At some point you have to put something down on paper. It’s the point for me where the passion can evaporate. When I start a proposal for funding my heart sinks. “What’s it going to look like?” If I already knew I wouldn’t be interested in making it.
I am using a sketch book and doodling down ideas and images and spending a lot of time just looking at Spare’s art. I’m also reading what he wrote and his use of language is like his drawing, the mixture of the down to earth and the esoteric. There’s basic statements but it sprouts words such as ‘exsufflation‘ and phrases like ‘sigilated, instigimated on Time‘ just as when drawing his trees, the fleshy boughs extrude bulbous satyrs and intimations of corporeal protrusions.
Which all reminds me of another wayward artist, Frederick Rolfe, or Baron Corvo as he styled himself, who led a precarious penurious life as a gondolier itinerant in Venice, and went down in a glorious sunset of splendiferous writing and explosions of vengeful spite, but not before producing a novel called The Desire and Pursuit of the Whole, a prime specimen of intoxicated fantastic literary concupiscence. (That notion of the self being divided so that we are all seeking our ‘other half’ is one that Spare delineated himself in his her, maphrodite figures). But to return to purple prose and superfluous adjectives: using the obscure word like placing decoration on architecture is frowned upon these days. A modern architect wouldn’t dream of adding gargoyles to a new church. Which is a damn shame.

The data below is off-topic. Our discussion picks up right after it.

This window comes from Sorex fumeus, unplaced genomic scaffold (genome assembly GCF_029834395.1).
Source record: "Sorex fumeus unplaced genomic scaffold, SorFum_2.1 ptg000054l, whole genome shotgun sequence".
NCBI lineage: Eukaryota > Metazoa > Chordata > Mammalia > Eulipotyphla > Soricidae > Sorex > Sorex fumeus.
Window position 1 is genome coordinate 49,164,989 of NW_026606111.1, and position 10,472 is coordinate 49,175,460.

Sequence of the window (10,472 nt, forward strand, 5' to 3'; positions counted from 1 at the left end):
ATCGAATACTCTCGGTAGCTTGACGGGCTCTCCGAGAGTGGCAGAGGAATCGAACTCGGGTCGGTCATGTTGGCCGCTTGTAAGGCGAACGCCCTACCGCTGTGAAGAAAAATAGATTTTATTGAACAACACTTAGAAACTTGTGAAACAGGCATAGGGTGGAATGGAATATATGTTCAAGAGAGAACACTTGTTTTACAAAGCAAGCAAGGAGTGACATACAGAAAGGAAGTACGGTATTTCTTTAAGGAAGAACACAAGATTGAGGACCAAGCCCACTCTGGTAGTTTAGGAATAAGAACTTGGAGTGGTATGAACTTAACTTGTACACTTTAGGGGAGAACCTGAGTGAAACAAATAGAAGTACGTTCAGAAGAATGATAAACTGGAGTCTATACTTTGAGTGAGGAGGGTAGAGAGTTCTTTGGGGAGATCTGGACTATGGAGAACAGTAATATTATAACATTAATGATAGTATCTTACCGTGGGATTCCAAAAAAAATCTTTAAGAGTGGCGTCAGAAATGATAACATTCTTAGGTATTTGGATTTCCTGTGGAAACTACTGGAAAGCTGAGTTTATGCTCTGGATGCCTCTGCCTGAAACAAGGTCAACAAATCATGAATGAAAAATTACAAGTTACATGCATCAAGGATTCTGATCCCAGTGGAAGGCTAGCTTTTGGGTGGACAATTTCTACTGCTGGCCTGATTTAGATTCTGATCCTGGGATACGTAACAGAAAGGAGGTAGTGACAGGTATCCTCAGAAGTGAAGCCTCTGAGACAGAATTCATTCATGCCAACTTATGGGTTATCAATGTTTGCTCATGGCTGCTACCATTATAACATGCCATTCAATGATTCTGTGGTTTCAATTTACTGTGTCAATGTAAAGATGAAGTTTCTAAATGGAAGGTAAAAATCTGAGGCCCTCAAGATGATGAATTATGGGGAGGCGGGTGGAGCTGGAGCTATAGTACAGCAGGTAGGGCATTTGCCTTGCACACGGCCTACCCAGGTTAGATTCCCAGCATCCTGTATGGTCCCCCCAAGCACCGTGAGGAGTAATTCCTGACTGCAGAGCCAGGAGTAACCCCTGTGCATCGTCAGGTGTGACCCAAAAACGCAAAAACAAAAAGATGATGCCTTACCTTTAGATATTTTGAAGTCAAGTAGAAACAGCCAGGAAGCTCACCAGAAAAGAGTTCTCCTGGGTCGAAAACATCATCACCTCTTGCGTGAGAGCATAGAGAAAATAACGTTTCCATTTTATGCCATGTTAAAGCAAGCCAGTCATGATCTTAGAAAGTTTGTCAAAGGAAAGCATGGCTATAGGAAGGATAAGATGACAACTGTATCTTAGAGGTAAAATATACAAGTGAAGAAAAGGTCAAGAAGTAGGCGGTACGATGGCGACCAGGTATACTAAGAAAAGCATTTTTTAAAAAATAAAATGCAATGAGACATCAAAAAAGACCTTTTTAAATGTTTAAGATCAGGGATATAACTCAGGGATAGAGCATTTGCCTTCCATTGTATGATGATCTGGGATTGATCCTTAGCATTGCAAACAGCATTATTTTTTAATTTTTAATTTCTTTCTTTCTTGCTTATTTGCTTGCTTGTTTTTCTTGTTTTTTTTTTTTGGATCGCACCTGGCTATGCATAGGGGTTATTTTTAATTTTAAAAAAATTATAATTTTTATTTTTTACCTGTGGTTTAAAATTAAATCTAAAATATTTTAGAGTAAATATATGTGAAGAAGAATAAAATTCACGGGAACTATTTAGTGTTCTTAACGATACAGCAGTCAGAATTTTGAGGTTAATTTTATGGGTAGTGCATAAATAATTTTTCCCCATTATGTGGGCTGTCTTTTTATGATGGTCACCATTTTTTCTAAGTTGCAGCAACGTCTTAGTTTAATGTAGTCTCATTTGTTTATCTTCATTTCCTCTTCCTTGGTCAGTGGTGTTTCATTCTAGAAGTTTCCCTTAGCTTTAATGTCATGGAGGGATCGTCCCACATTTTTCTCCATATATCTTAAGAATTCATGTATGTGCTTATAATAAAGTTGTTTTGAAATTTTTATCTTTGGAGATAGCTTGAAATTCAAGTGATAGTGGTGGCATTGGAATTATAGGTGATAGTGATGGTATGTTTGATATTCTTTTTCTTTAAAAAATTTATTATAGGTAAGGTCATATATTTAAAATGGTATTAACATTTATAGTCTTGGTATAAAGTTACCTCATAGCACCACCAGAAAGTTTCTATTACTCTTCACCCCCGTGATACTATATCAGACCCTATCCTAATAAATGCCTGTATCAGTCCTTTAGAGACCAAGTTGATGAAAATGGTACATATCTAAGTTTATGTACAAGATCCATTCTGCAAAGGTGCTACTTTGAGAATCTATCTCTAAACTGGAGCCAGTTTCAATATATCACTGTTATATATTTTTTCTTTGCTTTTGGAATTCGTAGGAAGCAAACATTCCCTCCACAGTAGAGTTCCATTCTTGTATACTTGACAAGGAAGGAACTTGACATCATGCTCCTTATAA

The front of the British Library could do with a few gargoyles. On my way I pass the Gothic grandeur of the St Pancras Hotel and then go through what looks like the back of a shopping mall to the usual bit of pavement, bit of shrubbery, bit of brick lozenge. I wish there were a few demons watching me. The library just makes do with CCTV cameras. In Curse of the Demon, Dana Andrews does research on Magick in the British Library Reading Room. Old wooden Dana is skeptical about the occult even though he’s met a character called Julian Karswell whose managed to rustle up a hurricane and destroyed a children’s party. According to legend, rustling up a storm was a trick Spare was a dab hand at.
The one thing I have to watch is to keep my reaction to Spare’s art and life a vehicle to go somewhere else not to make a biography, so research can be dangerous. But I am working my way through books. It’s the little divergences they sometimes take me on, that often become fruitful.
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